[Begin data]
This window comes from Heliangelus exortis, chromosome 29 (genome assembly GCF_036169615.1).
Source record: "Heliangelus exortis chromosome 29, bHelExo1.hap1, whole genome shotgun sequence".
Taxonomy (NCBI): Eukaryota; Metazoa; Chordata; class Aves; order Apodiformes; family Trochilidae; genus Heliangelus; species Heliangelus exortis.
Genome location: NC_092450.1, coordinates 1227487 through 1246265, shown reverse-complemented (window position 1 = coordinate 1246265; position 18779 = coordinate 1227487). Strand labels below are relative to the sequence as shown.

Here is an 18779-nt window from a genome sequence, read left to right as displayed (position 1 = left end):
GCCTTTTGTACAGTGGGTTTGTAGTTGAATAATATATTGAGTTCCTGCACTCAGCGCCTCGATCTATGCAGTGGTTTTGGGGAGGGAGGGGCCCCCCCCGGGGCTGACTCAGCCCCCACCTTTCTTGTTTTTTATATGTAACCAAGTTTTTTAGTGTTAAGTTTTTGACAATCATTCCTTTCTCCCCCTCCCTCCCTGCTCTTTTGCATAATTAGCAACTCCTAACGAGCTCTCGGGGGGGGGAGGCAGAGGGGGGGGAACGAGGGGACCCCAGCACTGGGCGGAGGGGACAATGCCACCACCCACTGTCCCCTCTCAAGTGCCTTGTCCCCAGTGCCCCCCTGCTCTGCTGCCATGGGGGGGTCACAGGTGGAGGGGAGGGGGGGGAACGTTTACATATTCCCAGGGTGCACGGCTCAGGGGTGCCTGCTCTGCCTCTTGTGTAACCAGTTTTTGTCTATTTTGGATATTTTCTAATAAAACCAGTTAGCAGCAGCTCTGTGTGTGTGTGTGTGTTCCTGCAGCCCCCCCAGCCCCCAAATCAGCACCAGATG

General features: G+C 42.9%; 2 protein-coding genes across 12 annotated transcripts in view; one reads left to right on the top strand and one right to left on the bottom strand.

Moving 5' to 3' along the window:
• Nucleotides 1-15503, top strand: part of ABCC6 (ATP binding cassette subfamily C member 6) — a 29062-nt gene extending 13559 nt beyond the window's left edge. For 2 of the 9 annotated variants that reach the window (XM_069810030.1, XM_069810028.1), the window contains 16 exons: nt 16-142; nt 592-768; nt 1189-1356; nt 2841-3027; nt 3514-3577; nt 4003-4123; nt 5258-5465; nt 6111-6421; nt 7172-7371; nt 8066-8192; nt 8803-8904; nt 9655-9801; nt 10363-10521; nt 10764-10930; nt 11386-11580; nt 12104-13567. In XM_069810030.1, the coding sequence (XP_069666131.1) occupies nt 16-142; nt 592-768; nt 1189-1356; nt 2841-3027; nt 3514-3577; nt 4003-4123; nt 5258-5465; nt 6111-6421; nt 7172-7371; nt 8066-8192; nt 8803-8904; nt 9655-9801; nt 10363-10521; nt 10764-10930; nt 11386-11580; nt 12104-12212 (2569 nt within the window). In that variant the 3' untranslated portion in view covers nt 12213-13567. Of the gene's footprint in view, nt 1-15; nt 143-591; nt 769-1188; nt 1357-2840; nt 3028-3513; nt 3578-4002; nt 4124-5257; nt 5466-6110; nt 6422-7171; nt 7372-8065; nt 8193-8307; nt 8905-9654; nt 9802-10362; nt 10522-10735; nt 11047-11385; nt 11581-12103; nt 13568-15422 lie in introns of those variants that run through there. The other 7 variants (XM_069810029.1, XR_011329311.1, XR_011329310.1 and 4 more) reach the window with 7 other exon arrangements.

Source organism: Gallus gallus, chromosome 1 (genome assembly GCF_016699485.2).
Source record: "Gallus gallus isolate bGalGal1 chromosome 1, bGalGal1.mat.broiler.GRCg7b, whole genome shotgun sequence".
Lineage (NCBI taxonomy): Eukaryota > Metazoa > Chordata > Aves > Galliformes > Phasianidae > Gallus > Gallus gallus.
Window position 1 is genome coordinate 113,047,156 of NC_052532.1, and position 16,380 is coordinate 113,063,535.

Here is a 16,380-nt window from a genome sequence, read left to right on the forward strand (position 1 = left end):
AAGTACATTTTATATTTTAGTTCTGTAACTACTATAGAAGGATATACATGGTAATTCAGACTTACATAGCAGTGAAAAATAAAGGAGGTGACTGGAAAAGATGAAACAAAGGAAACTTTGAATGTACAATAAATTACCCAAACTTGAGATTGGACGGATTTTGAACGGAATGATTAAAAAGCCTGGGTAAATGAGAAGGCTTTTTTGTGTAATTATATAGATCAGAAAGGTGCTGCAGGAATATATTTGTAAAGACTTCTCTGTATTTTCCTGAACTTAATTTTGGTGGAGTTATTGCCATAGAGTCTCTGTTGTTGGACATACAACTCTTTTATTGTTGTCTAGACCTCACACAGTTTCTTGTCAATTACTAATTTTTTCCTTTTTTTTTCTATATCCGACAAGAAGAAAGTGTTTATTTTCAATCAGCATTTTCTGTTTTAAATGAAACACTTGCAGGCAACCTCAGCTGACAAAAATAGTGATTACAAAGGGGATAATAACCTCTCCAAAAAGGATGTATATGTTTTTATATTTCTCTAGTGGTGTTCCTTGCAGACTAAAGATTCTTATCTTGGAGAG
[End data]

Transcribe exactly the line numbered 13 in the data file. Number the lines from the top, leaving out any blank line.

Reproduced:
Window position 1 is genome coordinate 113,047,156 of NC_052532.1, and position 16,380 is coordinate 113,063,535.